Short Name:
SRTMGL30

NASA Shuttle Radar Topography Mission Global 30 arc second V002

The Land Processes Distributed Active Archive Center (LP DAAC) is responsible for the archive and distribution of NASA Making Earth System Data Records for Use in Research Environments (MEaSURES) (https://earthdata.nasa.gov/community/community-data-system-programs/measures-projects) SRTM, which includes the global 30 arc second (~1,000 meter) product. The NASA SRTM product with sample spacing of 3 arc second (~90 meter) generated by a 3 X 3 averaging of the 1 arc second data are then 10 X 10 averaged to produce thirty 30 arc second (~1,000 meter) data to correspond with Global 30 Arc Second Elevation (GTOPO30). (See the User Guide (https://lpdaac.usgs.gov/documents/179/SRTM_User_Guide_V3.pdf) Section 2.1.4.) The NASA SRTM data sets result from a collaborative effort by the National Aeronautics and Space Administration (NASA) and the National Geospatial-Intelligence Agency (NGA - previously known as the National Imagery and Mapping Agency, or NIMA), as well as the participation of the German and Italian space agencies. This collaboration aims to generate a near-global digital elevation model (DEM) of Earth using radar interferometry. SRTM was the primary (and virtually only) payload on the STS-99 mission of the Space Shuttle Endeavour, which launched February 11, 2000 and flew for 11 days. The SRTM swaths extended from ~30 degrees off-nadir to ~58 degrees off-nadir from an altitude of 233 kilometers (km), creating swaths ~225 km wide, and consisted of all land between 60° N and 56° S latitude to account for 80% of Earth’s total landmass.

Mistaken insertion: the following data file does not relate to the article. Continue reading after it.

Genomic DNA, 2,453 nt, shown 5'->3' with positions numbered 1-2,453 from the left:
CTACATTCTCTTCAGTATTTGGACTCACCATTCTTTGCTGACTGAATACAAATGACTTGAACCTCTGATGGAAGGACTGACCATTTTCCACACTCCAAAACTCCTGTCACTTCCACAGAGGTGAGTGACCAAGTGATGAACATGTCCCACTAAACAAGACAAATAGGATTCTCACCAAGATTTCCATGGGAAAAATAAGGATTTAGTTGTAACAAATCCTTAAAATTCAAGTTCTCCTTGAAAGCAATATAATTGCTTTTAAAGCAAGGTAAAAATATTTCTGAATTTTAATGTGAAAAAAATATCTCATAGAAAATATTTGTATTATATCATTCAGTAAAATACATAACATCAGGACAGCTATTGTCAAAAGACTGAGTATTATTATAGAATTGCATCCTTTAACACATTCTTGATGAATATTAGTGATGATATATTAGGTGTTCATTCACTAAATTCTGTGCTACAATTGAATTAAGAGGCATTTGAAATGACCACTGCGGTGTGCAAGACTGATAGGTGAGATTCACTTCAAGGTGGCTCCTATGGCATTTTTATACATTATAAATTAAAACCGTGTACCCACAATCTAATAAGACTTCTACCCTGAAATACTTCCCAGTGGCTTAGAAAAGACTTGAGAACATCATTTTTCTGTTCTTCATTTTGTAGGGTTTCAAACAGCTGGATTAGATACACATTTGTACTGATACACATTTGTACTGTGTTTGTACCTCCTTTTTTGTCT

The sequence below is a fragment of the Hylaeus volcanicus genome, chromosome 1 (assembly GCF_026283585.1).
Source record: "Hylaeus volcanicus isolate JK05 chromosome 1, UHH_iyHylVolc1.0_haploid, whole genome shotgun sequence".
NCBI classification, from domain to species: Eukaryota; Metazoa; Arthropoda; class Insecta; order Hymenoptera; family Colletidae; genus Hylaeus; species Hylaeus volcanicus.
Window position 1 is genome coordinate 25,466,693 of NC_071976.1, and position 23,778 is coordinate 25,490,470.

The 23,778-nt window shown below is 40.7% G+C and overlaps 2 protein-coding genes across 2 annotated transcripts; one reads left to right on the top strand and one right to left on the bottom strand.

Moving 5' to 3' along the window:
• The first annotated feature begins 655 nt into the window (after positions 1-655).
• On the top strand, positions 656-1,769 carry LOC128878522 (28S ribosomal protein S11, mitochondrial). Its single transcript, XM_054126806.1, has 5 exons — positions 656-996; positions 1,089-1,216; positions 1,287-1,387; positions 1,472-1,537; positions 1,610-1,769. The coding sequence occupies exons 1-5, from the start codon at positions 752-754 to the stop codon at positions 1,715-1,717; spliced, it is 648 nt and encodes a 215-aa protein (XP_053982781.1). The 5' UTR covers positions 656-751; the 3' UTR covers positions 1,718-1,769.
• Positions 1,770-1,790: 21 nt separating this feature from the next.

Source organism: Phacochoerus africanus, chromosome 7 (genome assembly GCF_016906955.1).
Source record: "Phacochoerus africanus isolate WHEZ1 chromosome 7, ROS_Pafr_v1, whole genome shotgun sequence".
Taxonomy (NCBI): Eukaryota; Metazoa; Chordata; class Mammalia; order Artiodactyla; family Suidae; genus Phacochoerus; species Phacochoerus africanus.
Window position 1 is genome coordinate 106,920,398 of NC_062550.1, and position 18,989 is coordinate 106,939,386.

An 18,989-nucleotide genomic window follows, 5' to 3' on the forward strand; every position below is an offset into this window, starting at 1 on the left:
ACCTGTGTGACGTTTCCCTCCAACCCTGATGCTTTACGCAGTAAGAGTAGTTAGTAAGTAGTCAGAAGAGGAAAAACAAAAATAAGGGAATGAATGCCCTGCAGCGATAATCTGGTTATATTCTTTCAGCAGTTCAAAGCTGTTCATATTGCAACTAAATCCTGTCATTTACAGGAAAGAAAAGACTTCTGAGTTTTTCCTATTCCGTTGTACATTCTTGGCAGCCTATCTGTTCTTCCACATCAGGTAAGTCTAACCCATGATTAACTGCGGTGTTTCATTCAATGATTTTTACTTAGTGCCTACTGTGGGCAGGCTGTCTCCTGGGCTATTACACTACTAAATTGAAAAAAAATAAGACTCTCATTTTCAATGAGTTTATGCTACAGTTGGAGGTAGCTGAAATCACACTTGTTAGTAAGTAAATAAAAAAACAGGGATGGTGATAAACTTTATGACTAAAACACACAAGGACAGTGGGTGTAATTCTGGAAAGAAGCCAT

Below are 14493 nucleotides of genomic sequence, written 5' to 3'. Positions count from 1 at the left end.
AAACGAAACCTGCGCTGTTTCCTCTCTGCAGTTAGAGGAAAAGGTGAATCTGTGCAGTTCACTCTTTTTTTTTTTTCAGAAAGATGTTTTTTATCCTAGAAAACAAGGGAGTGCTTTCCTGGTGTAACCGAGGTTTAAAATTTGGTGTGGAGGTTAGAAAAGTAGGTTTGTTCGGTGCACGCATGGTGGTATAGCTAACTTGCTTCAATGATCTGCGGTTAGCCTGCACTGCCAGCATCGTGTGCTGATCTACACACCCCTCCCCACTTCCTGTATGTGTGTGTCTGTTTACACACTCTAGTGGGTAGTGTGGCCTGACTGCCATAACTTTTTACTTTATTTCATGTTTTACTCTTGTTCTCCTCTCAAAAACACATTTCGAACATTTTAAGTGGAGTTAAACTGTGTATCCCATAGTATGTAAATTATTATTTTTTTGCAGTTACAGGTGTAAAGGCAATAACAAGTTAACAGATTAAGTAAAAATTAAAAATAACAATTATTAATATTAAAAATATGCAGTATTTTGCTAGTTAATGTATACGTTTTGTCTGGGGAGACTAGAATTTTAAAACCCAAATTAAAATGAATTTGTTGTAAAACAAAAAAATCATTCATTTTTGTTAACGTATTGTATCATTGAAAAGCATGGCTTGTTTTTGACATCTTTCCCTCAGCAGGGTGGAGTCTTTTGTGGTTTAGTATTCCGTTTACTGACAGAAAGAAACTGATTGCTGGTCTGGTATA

Map of Earth